Brand-stretching is not specific to the policy agendas project. Rather, it is a general unintended consequence of major theories ‘catching fire’ and (a) attracting the attention of a large group of scholars (b) in multiple countries, or (c) seeking to apply the same concept to many countries. For example, Poteete et al’s (2010) Working Together considers how to coordinate multiple research projects on the Institutional Analysis and Development framework (IAD), and Weible et al’s (2009) ‘Taking Stock’ considers how the Advocacy Coalition Framework (ACF) has changed after its application in over 80 studies.

We use this comparative theory-expansion experience to perform a similar ‘stock taking’ exercise for the comparative agendas project (CAP). First, we summarise the Baumgartner and Jones policy agendas project (PAP), identifying its main features: focus, concepts, methods, and findings. Second, we summarise the CAP and compare it to the original, considering the extent to which the original brand has been stretched. Third, we identify the main ways in which other theory/ project leaders have dealt with the potential for brand stretching – and apply these insights to the CAP”.

Hopefully it reads as a positive-but-concerned discussion – as a way to help protect the classics. Poteete et al provide a much more extensive discussion of this issue when discussing the management of the IAD.

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Street Level Bureacrats

So, I went to a session at #apsa2013 on Lipsky and Street Level Bureaucrats (no, Lipsky wasn’t there) and it got me to thinking about a partial shift of thinking in this area. Consider my summary of Lipsky in Understanding Public Policy (p37):

Lipsky (1980) argues that policy is, to a large extent, made by the ‘street-level bureaucrats’ (including teachers, doctors, police officers, judges, and welfare officers) who deliver it. Bureaucrats are subject to an immense range of, often unclear, requirements laid down by regulations at the top, but are powerless to implement them all successfully (1980: 14). In other words, this is not necessarily an argument based on ‘disobedience’: committed workers do not have the resources to fulfil all of their job requirements (1980: xii). Instead, they use their discretion to establish routines to satisfy a proportion of central government objectives while preserving a sense of professional autonomy necessary to maintain morale. The irony is that the cumulative pressure associated with central government policy effectively provides implementers with a degree of freedom to manage their budgets and day-to-day activities. Therefore, policy change at the top will not necessarily translate to change at the bottom.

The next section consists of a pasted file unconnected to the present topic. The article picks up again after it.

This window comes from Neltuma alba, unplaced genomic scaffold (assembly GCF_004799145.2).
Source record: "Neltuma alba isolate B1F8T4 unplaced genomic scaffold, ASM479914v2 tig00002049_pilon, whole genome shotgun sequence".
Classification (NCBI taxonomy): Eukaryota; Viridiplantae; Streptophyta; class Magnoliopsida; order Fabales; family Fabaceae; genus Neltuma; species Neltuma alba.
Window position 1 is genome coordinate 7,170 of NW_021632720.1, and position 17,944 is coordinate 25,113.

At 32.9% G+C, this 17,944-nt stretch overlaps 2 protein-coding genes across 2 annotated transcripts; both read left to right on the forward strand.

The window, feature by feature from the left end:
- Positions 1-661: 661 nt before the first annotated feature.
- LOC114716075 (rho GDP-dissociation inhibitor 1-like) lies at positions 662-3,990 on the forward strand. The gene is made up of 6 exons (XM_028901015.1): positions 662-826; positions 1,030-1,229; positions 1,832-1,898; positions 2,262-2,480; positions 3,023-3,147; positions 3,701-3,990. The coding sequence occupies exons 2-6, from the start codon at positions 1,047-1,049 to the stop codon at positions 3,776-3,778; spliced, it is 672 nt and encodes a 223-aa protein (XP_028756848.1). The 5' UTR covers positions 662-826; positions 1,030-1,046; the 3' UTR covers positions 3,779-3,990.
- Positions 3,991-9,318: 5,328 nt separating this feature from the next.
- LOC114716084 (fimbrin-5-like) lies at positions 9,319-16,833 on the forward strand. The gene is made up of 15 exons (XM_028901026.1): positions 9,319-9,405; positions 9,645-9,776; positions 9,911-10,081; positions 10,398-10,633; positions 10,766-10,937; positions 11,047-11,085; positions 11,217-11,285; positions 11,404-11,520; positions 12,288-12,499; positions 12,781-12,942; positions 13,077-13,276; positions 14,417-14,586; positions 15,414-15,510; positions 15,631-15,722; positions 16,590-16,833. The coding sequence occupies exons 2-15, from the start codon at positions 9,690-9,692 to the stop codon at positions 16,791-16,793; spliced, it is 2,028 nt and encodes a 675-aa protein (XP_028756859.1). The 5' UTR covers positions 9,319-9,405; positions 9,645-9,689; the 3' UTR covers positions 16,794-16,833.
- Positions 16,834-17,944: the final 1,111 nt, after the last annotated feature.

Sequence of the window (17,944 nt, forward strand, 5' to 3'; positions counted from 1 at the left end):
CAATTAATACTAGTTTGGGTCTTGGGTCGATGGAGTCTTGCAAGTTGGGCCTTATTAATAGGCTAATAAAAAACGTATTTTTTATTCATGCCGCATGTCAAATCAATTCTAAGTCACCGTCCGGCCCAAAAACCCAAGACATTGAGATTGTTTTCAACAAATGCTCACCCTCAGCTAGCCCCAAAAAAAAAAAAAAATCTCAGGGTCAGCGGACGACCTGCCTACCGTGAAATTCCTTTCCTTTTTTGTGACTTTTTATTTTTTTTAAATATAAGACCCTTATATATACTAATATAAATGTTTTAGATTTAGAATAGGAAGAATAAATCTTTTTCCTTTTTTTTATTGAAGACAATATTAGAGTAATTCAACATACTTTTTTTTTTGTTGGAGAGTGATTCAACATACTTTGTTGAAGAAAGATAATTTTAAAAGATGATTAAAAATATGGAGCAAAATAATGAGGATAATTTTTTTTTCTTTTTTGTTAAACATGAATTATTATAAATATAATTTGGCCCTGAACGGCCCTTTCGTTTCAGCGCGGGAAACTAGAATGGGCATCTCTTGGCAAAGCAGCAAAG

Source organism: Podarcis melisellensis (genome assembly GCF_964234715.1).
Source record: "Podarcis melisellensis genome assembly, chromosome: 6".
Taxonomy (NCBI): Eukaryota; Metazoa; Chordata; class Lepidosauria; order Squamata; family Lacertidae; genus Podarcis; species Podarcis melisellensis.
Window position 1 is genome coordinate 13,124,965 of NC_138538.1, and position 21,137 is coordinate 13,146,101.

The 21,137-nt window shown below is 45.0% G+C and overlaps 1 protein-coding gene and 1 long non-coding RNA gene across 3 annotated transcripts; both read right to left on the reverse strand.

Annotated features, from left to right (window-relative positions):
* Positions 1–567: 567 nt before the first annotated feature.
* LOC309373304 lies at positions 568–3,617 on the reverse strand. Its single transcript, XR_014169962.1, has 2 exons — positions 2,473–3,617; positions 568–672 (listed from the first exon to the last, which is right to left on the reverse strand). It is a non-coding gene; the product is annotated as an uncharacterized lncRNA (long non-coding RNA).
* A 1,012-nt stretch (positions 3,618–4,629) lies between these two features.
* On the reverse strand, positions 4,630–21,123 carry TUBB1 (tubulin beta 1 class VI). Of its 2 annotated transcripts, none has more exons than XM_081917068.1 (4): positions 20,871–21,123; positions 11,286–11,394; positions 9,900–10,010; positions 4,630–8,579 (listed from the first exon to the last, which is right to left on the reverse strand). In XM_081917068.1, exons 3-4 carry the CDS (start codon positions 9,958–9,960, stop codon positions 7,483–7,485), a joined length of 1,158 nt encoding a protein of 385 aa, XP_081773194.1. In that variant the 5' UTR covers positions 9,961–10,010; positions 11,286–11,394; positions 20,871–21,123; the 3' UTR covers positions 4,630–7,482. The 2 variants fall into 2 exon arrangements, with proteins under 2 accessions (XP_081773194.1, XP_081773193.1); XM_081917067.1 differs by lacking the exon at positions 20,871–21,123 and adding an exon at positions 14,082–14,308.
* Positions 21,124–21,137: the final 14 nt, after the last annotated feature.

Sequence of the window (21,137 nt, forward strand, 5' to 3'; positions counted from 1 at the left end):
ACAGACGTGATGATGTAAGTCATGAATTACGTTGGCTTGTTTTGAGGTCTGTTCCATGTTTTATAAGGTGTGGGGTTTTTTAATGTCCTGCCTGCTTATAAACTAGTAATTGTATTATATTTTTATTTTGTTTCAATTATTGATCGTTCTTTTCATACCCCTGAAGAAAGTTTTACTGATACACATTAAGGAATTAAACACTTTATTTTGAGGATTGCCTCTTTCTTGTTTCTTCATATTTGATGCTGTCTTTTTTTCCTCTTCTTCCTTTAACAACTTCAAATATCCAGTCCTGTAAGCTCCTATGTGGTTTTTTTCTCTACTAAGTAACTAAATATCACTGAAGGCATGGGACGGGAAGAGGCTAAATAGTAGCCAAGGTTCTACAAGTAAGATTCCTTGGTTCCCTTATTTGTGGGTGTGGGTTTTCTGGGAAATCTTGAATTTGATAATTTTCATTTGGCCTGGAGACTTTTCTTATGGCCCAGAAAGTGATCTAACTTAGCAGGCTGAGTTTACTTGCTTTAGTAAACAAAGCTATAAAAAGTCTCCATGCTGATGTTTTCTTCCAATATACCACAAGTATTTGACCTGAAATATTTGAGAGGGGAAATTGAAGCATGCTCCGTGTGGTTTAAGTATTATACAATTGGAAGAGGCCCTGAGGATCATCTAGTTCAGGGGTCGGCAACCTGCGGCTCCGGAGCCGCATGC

For me, the suggestion is that the routines are based on professional norms; each profession has its own formal and informal means to encourage professionals to act in a particular way. However, a lot of the discussion was about more modern studies of SLBs and a shift to a focus on street level organizations (SLOs). The argument here is that: (a) much of this work is now done by quasi or non-governmental organisations; (b) the rise of new public management has led to attempts to regulate that policy delivery through measures such as targets, contract management and performance management. It ties in neatly with the idea of a shift from government to governance which, in this case, refers to a shift from direct to indirect public service delivery. The phrase – from Evelyn Brodkin – that stuck with me is that performance management reduces policy down to a few aspects of the law. If I understood this correctly, it points to an important change in the Lipsky-style argument. When, under direct government delivery, the SLBs were the people reducing policy down into a smaller number of manageable acts, this role is often now performed by people higher up the chain when setting performance related targets. It reminded me of the ‘regulatory state’ style argument which speaks to the tension between professional discretion and rules-based action. This idea tied in neatly with another paper (Rubin/ Chiques) at the panel which suggested that there were fewer people in SLOs delivering policy with discretion. Rather, there were layers of management responsible for dealing with targets (although still, of course, there is an element of discretion when organisations game the system to meet targets). This informed the first paper (Schram et al) which talked about the routines evident in welfare policy work. Some of it was about familiar indicators of discretion to do with categorising people so that they didn’t lose out on social security payments. Some of it was about the routines associated simply with meeting targets and performing semi-automated tasks. So, Schram talked about a ‘dehumanising’ need to meet numerical targets and a form of discretion that was often ‘wide, not deep’. The papers were US based but the focus on a shift from direct delivery, by professions, to targets-based service delivery by quangos and/ or non-governmental organisations are relevant to countries like the UK.